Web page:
Third, try to get access to hard numbers to rebut assumptions about the costs of part-time programs. For example, I have often heard it said that part-time lawyers require the same overhead expenditures as full-time lawyers but generate less revenue than full-time lawyers, so the economics won't work. Well, what overhead expenditures are we talking about, and how much are they? The two items I hear mentioned most often are occupancy expense-rent-and malpractice insurance, neither of which is reduced for a part-time lawyer. How much money are we talking about? In 2001, according to a survey of law firm economics I saw recently, average occupancy cost per lawyer in large law firms was $41,000, and the average malpractice premium per lawyer was $4,000. If we assume a part-time lawyer working 75 percent of the hours of a full-time lawyer, that means that the part-time lawyer is incurring $10,000 in occupancy cost and $1,000 in malpractice insurance expense more than would be the case if it were possible to reduce those costs pro rata with the lawyer's reduced schedule. But what revenue is that lawyer generating, and how does this $11,000 in "excess" cost compare to that revenue? The same survey showed that average revenue per lawyer at large firms last year was $533,000. Using that figure, a lawyer working a 75 percent schedule would, on average, generate $400,000 in revenue. The $11,000 in so-called additional cost looks immaterial to me when other relevant numbers are known.

A previous speaker referred to a part-time lawyer working a 75 percent schedule who was paid only 60 percent of the compensation of a full-time lawyer, ostensibly to cover overhead costs. I believe that to make a lawyer reducing his or her hours by 25 percent take a 40 percent pay cut is unfair. I think it's punitive. And I think anyone who claims to the contrary is practicing voodoo economics.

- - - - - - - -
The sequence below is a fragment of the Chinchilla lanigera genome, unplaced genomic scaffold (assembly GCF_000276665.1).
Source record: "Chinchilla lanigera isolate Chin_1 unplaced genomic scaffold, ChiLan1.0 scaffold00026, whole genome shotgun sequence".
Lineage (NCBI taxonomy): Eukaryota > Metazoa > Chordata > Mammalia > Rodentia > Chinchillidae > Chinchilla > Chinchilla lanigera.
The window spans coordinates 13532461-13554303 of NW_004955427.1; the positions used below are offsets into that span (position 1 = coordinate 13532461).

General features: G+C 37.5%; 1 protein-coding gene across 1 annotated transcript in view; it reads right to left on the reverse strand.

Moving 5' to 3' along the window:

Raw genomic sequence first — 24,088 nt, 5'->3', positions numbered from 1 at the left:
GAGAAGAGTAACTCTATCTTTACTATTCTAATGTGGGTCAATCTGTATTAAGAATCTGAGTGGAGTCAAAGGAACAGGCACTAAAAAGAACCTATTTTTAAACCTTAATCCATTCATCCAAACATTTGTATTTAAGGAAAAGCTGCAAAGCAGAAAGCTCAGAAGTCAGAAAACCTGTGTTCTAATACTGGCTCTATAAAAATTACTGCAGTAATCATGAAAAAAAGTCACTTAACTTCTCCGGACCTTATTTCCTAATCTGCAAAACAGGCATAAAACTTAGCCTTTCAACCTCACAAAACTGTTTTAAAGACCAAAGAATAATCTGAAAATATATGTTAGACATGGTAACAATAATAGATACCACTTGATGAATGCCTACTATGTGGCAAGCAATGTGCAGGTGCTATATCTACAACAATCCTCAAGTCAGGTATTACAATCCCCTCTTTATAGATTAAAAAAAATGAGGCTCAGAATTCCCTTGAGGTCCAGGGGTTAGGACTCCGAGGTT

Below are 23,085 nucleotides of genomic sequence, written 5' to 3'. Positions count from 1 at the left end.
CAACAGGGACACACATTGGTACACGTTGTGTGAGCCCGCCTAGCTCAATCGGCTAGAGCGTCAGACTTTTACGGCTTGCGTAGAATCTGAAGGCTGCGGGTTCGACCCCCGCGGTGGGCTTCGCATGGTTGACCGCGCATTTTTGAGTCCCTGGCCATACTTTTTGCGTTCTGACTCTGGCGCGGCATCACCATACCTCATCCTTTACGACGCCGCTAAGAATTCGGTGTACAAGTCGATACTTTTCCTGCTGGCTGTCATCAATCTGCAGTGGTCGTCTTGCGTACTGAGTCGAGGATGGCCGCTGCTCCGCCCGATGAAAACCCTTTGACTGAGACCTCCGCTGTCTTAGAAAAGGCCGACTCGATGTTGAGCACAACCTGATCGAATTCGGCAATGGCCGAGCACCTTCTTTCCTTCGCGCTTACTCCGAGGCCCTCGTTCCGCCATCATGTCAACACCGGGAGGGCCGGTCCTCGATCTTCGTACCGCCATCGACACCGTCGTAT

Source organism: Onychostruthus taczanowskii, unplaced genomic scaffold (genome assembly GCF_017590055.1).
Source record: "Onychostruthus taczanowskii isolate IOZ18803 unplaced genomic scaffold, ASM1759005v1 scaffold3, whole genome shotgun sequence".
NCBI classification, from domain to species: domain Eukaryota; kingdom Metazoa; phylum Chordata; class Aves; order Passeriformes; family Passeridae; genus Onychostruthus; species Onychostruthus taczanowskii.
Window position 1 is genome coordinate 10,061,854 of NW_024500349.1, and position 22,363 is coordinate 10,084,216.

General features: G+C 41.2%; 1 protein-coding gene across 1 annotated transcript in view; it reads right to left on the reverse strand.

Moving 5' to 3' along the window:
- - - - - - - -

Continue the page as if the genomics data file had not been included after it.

Fourth, find an advocate in your firm's management to help you assemble the facts. And after you have persuaded your firm's management of the business case for reduced hours schedules, enlist management's help in making the case to the partners-all of them-because the success of part-time schedules in law firms ultimately depends on the support of the individual partners with whom a part-time lawyer works. If those partners suffer from the common unconscious bias that "the way for you to succeed is the way I succeeded," and if I succeeded by working killer hours then so must you, then the support of firm management will be inadequate, and your part-time policy will not be worth the paper it is written on.

Ultimately, the success of reduced-hours programs depends on employers' recognition that it is in their self-interest to have them and make them work. I believe the business case is a compelling one, if only you know the facts.

How not to dress

From the refresher workshop showing how NOT to dress for your interview (left to right-Franklyn Philip, project assistant; Dawn Duffy, summer associate; Maureen Riordan, summer intern; Rina Scates, summer associate; Madalyn Duerr, executive assistant; Jonathan Knisley, project assistant